Degradation was more pronounced with mixed cultures of bacteria than with single cultures. The same findings were confirmed by previous studies with mixed culture of organisms which revealed high degradative activity than with single cultures of microorganisms (Chigusa et al. 1996; Benka-coker and Ekundayo 1997 and Wakelin and Forster 1997).

In a similar study, characterization of the wastewater from food-processing plants indicated that the waste was highly contaminated with organic compounds as indicated by the high values of BOD5 (EL-Gohary et al. 1987). However, the biological treatment of oil-containing wastes significantly removed the organic load (BOD5) in the polluted wastewater as shown also by other authors (Martine 1991; Martirani et al. 1996; Raj and Murthy 1999). In the present study, using mixed culture was more effective in reducing BOD5, which was previously indicated by Odegaar et al. (1998).

The indigenous microbial isolates from POME were observed to possess metabolic potential to degrade organic components whereas the use of mixed cultures resulted in more extensive degradation of COD and BOD than pure single cultures via one-step process under aerobic conditions.

The aerobic condition requires less hassle compared to anaerobic conditions in terms of microbial strains’ sustainability (Fiestas 1984; Martine 1991). Degradation of organic load in the present study required no primary treatment (Valenzuela 1986; Tsonis 1993) and it is a one-step process. The present treatment proposal showed more advantages since no additional physical or chemical treatment was required and low energy was used. El-Bestawy et al.(2005) have reported that treatment of contaminated industrial effluents by mixed cultures of bacteria required no additional physical or chemical treatment.

Conclusion

It has been shown that the bacterial isolates from POME possess the ability to remove organic load (COD and BOD). This study would help in understanding the role of mixed culture in biological treatment of wastewaters such as those of oil processing like POME. However, a major finding of this study was that the performance of the mixed cultures could, therefore, be attributed to synergistic activities of the organisms. The mixed culture C1 (Bacillus cereus 103 PB and Bacillus subtilis 106 PB) is the most effective bacteria and the best candidate to use in biological treatment technology of POME having the highest COD and BOD reduction rate thereby rendering the wastewater safe for effective reuse in the oil palm mills and eventual safe discharge and ultimately rendering the effluents more eco-friendly.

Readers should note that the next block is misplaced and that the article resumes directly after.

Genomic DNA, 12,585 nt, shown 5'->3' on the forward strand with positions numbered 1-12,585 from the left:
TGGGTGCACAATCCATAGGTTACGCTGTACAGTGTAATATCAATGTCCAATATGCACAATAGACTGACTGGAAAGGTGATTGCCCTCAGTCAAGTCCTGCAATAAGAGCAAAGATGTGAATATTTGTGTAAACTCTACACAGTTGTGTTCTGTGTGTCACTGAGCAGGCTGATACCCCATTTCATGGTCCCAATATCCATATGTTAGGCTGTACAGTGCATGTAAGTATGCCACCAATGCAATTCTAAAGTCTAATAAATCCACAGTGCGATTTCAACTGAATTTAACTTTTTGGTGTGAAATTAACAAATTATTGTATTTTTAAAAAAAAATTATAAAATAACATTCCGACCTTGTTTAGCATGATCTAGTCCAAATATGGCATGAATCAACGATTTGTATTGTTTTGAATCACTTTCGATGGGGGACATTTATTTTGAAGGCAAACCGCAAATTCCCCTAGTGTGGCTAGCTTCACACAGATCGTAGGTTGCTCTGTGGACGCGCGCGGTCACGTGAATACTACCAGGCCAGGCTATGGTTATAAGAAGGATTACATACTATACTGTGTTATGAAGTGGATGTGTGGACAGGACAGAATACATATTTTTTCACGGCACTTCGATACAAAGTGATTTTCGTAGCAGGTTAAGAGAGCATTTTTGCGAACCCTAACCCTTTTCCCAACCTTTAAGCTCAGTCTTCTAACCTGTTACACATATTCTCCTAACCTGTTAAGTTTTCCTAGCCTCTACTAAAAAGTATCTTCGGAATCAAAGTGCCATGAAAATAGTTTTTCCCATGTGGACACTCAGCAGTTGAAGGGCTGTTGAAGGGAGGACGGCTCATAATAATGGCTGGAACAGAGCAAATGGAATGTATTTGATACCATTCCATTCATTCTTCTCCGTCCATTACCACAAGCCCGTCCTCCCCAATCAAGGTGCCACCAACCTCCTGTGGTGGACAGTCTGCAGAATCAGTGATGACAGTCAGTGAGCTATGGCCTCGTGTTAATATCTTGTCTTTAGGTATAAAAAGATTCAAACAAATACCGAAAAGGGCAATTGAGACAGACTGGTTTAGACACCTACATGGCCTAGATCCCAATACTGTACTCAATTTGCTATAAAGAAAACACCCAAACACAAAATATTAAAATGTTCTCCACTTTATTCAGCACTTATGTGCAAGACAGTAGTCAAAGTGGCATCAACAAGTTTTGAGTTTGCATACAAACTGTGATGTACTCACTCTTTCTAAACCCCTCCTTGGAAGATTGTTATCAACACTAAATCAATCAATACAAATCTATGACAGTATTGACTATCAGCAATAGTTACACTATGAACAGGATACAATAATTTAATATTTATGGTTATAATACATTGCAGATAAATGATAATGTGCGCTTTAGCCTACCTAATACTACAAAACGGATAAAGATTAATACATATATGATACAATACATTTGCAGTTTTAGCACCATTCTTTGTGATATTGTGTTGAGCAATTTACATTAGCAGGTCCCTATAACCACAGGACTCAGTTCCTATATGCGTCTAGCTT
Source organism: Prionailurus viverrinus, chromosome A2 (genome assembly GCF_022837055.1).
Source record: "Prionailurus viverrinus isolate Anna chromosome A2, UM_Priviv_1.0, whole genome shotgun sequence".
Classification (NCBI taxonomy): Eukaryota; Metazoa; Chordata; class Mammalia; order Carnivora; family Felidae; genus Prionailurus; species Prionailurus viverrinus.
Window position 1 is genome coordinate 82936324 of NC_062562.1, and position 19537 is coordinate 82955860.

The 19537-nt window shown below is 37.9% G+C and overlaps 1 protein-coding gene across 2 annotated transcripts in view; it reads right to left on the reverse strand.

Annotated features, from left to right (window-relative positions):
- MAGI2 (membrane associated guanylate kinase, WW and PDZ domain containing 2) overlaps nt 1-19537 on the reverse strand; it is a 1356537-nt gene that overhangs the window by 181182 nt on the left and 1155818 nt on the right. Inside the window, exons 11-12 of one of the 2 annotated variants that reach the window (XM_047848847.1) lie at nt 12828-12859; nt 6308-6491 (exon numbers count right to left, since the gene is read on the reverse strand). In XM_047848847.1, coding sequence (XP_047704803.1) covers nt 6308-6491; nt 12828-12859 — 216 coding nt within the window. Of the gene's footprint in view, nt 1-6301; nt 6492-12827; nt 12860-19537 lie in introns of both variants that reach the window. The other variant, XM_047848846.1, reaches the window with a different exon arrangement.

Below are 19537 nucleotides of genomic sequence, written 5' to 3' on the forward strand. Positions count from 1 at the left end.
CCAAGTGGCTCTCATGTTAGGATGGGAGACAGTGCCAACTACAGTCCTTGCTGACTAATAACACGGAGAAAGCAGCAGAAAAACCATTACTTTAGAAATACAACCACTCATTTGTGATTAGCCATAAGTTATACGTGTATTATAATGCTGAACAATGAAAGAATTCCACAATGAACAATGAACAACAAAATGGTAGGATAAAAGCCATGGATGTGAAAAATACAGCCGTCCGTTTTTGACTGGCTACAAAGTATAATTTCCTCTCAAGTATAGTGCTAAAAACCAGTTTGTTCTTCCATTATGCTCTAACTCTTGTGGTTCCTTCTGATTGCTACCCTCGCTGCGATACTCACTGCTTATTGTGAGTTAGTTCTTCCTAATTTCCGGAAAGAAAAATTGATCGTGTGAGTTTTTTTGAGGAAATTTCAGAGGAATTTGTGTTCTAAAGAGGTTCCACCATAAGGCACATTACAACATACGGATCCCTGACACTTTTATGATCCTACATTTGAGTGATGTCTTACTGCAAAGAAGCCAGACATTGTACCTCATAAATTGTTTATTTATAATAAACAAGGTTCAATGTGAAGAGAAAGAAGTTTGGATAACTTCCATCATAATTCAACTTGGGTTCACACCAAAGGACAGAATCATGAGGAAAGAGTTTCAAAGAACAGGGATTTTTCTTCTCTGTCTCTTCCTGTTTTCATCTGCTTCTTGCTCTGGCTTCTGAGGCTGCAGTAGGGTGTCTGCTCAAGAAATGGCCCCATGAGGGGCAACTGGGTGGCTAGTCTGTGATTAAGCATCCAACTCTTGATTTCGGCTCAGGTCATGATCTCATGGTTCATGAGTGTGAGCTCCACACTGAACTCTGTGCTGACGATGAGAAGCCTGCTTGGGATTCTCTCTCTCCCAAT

Authors’ contributions

JDB, JL & NI: conceived and planned the experiment. JDB: carried out the experiment and drafted the manuscript. JL and NI: formulated the objectives, analyzed the data, proofread and edited the manuscript, provided guidance and improved the quality of the final manuscript. All authors read and approved the final manuscript. (Jeremiah David Bala (JDB), Japareng Lalung (JL), Norli Ismail (NI).

Notes

Acknowledgments

The authors would like to thank Universiti Sains Malaysia for the financial support under Research University (RUI) Grant, No.: 1001/PTEKIND/814147.

Conflict of interests

The authors declared that they have no conflict of interest.

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© The Author(s) 2014

Open AccessThis article is distributed under the terms of the Creative Commons Attribution License which permits any use, distribution, and reproduction in any medium, provided the original author(s) and the source are credited.

Authors and Affiliations

  • Jeremiah David Bala
    • 1
  • Japareng Lalung
    • 1
  • Norli Ismail
    • 1
    Email author
  1. 1.Environmental Technology Division, School of Industrial TechnologyUniversiti Sains Malaysia (USM)PulauMalaysia